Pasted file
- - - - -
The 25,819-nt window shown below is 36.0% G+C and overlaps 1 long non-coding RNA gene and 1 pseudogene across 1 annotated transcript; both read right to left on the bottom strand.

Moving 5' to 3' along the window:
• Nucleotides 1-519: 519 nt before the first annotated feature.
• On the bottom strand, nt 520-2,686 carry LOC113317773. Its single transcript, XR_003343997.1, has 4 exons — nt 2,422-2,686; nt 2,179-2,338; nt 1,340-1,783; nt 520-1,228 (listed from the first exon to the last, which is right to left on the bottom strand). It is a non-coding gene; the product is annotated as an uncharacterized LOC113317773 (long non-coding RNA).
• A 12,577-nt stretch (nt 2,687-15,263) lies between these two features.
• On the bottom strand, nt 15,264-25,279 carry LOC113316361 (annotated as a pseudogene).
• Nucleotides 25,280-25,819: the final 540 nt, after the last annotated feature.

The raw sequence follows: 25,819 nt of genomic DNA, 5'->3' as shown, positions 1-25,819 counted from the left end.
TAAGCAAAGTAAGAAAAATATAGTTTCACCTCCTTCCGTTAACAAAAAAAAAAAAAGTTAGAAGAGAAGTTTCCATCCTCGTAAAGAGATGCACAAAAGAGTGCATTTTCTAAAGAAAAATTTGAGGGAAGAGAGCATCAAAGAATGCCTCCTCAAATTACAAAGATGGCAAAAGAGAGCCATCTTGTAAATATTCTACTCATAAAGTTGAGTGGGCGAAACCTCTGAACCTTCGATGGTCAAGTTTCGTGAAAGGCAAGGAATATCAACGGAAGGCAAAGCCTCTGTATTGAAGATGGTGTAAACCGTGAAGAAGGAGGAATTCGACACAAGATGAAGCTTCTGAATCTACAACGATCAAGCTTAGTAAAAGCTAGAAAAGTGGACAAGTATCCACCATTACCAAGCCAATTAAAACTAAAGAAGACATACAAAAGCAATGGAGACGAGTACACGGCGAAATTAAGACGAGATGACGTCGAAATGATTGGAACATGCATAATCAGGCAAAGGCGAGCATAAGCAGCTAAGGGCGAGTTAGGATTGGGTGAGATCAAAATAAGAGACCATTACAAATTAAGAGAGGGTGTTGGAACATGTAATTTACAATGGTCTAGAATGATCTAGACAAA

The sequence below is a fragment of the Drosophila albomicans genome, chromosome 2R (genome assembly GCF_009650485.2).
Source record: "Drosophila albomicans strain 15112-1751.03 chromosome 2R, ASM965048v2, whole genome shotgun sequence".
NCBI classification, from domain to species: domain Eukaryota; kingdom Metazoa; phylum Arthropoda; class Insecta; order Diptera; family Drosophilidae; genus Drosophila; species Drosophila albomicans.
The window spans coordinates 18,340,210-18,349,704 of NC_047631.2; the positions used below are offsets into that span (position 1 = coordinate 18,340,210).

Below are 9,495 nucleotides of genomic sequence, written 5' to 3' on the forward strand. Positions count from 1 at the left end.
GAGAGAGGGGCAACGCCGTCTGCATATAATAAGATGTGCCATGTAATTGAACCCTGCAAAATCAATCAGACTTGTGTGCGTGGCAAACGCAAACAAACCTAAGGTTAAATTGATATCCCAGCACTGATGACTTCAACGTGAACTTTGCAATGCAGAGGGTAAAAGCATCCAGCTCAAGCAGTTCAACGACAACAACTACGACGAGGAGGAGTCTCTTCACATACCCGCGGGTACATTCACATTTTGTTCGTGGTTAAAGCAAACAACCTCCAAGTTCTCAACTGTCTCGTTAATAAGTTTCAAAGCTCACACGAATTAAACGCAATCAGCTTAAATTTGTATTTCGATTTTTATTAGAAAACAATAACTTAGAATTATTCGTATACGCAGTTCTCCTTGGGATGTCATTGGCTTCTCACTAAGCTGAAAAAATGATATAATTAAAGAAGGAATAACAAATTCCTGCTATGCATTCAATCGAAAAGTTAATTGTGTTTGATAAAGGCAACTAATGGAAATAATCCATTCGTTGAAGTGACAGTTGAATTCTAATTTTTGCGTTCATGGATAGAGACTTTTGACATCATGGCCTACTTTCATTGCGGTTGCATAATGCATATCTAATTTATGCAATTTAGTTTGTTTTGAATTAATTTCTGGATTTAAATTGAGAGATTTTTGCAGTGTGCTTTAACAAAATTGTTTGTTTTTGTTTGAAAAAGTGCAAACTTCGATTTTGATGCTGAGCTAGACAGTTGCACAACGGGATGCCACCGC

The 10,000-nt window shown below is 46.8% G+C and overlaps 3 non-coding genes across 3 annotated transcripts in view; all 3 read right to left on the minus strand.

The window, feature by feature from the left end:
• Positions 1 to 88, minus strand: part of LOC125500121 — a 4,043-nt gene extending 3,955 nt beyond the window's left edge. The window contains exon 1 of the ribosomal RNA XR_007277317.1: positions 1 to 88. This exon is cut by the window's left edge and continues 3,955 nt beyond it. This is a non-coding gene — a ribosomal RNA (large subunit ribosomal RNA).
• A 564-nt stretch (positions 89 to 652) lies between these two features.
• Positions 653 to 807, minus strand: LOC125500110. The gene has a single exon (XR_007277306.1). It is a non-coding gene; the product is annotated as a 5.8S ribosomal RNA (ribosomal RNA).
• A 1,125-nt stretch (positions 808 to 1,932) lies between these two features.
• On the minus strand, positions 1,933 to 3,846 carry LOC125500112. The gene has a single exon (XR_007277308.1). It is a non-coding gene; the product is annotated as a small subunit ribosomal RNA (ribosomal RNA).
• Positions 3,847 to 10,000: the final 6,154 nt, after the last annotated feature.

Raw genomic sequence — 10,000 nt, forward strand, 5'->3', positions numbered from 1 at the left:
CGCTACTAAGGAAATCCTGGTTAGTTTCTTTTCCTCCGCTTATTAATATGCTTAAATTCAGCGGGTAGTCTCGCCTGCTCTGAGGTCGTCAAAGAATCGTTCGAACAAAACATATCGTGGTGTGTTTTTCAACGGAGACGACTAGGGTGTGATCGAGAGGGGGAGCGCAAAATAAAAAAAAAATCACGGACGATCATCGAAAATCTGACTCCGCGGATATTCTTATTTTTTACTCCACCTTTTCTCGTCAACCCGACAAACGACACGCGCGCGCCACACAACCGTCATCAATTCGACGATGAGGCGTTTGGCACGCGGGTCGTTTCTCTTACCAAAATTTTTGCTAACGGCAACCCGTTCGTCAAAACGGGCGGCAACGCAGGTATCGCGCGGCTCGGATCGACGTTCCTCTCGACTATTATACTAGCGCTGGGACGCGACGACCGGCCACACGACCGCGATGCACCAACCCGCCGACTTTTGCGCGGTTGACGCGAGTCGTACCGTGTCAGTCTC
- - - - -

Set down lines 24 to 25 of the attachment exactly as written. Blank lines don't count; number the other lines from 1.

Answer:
Raw genomic sequence — 10,000 nt, forward strand, 5'->3', positions numbered from 1 at the left:
CGCTACTAAGGAAATCCTGGTTAGTTTCTTTTCCTCCGCTTATTAATATGCTTAAATTCAGCGGGTAGTCTCGCCTGCTCTGAGGTCGTCAAAGAATCGTTCGAACAAAACATATCGTGGTGTGTTTTTCAACGGAGACGACTAGGGTGTGATCGAGAGGGGGAGCGCAAAATAAAAAAAAAATCACGGACGATCATCGAAAATCTGACTCCGCGGATATTCTTATTTTTTACTCCACCTTTTCTCGTCAACCCGACAAACGACACGCGCGCGCCACACAACCGTCATCAATTCGACGATGAGGCGTTTGGCACGCGGGTCGTTTCTCTTACCAAAATTTTTGCTAACGGCAACCCGTTCGTCAAAACGGGCGGCAACGCAGGTATCGCGCGGCTCGGATCGACGTTCCTCTCGACTATTATACTAGCGCTGGGACGCGACGACCGGCCACACGACCGCGATGCACCAACCCGCCGACTTTTGCGCGGTTGACGCGAGTCGTACCGTGTCAGTCTC